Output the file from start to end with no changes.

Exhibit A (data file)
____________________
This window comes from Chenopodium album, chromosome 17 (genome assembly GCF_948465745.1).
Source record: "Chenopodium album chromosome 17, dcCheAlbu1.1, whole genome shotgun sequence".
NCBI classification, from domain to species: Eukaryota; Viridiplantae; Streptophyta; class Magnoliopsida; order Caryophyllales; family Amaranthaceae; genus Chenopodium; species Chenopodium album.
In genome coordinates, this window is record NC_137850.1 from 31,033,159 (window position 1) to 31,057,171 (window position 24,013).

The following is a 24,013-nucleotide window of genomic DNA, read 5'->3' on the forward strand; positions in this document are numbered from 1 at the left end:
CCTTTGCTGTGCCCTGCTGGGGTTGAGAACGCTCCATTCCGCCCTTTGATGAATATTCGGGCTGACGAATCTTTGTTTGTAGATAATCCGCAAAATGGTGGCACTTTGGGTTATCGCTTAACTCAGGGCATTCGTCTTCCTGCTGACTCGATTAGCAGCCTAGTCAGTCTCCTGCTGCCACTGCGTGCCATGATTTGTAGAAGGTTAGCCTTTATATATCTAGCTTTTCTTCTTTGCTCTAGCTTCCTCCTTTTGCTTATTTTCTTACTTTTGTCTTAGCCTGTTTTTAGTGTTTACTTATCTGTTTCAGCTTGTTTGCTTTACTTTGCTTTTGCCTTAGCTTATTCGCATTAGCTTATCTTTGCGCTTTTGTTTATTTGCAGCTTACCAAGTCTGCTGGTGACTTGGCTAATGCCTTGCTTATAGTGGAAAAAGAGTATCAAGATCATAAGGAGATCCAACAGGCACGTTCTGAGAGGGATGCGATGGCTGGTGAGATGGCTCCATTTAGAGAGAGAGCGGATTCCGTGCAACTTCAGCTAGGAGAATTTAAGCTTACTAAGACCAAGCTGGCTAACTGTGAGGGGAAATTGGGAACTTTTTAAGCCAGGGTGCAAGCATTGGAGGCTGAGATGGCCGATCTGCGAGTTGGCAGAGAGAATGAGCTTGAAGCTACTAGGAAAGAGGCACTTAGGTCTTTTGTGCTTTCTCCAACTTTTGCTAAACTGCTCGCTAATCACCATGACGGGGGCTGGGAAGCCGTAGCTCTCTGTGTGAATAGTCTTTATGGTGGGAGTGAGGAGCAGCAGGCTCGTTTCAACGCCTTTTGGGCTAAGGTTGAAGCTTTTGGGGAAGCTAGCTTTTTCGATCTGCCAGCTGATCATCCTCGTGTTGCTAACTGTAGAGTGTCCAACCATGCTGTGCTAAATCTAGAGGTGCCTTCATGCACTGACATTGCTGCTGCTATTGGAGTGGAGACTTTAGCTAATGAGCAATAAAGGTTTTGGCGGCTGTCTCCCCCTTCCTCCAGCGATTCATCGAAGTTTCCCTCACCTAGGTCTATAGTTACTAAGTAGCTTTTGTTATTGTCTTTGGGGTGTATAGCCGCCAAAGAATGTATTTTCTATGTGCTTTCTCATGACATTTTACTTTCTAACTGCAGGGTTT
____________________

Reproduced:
This window comes from Chenopodium album, chromosome 17 (genome assembly GCF_948465745.1).
Source record: "Chenopodium album chromosome 17, dcCheAlbu1.1, whole genome shotgun sequence".
NCBI classification, from domain to species: Eukaryota; Viridiplantae; Streptophyta; class Magnoliopsida; order Caryophyllales; family Amaranthaceae; genus Chenopodium; species Chenopodium album.
In genome coordinates, this window is record NC_137850.1 from 31,033,159 (window position 1) to 31,057,171 (window position 24,013).

The following is a 24,013-nucleotide window of genomic DNA, read 5'->3' on the forward strand; positions in this document are numbered from 1 at the left end:
CCTTTGCTGTGCCCTGCTGGGGTTGAGAACGCTCCATTCCGCCCTTTGATGAATATTCGGGCTGACGAATCTTTGTTTGTAGATAATCCGCAAAATGGTGGCACTTTGGGTTATCGCTTAACTCAGGGCATTCGTCTTCCTGCTGACTCGATTAGCAGCCTAGTCAGTCTCCTGCTGCCACTGCGTGCCATGATTTGTAGAAGGTTAGCCTTTATATATCTAGCTTTTCTTCTTTGCTCTAGCTTCCTCCTTTTGCTTATTTTCTTACTTTTGTCTTAGCCTGTTTTTAGTGTTTACTTATCTGTTTCAGCTTGTTTGCTTTACTTTGCTTTTGCCTTAGCTTATTCGCATTAGCTTATCTTTGCGCTTTTGTTTATTTGCAGCTTACCAAGTCTGCTGGTGACTTGGCTAATGCCTTGCTTATAGTGGAAAAAGAGTATCAAGATCATAAGGAGATCCAACAGGCACGTTCTGAGAGGGATGCGATGGCTGGTGAGATGGCTCCATTTAGAGAGAGAGCGGATTCCGTGCAACTTCAGCTAGGAGAATTTAAGCTTACTAAGACCAAGCTGGCTAACTGTGAGGGGAAATTGGGAACTTTTTAAGCCAGGGTGCAAGCATTGGAGGCTGAGATGGCCGATCTGCGAGTTGGCAGAGAGAATGAGCTTGAAGCTACTAGGAAAGAGGCACTTAGGTCTTTTGTGCTTTCTCCAACTTTTGCTAAACTGCTCGCTAATCACCATGACGGGGGCTGGGAAGCCGTAGCTCTCTGTGTGAATAGTCTTTATGGTGGGAGTGAGGAGCAGCAGGCTCGTTTCAACGCCTTTTGGGCTAAGGTTGAAGCTTTTGGGGAAGCTAGCTTTTTCGATCTGCCAGCTGATCATCCTCGTGTTGCTAACTGTAGAGTGTCCAACCATGCTGTGCTAAATCTAGAGGTGCCTTCATGCACTGACATTGCTGCTGCTATTGGAGTGGAGACTTTAGCTAATGAGCAATAAAGGTTTTGGCGGCTGTCTCCCCCTTCCTCCAGCGATTCATCGAAGTTTCCCTCACCTAGGTCTATAGTTACTAAGTAGCTTTTGTTATTGTCTTTGGGGTGTATAGCCGCCAAAGAATGTATTTTCTATGTGCTTTCTCATGACATTTTACTTTCTAACTGCAGGGTTT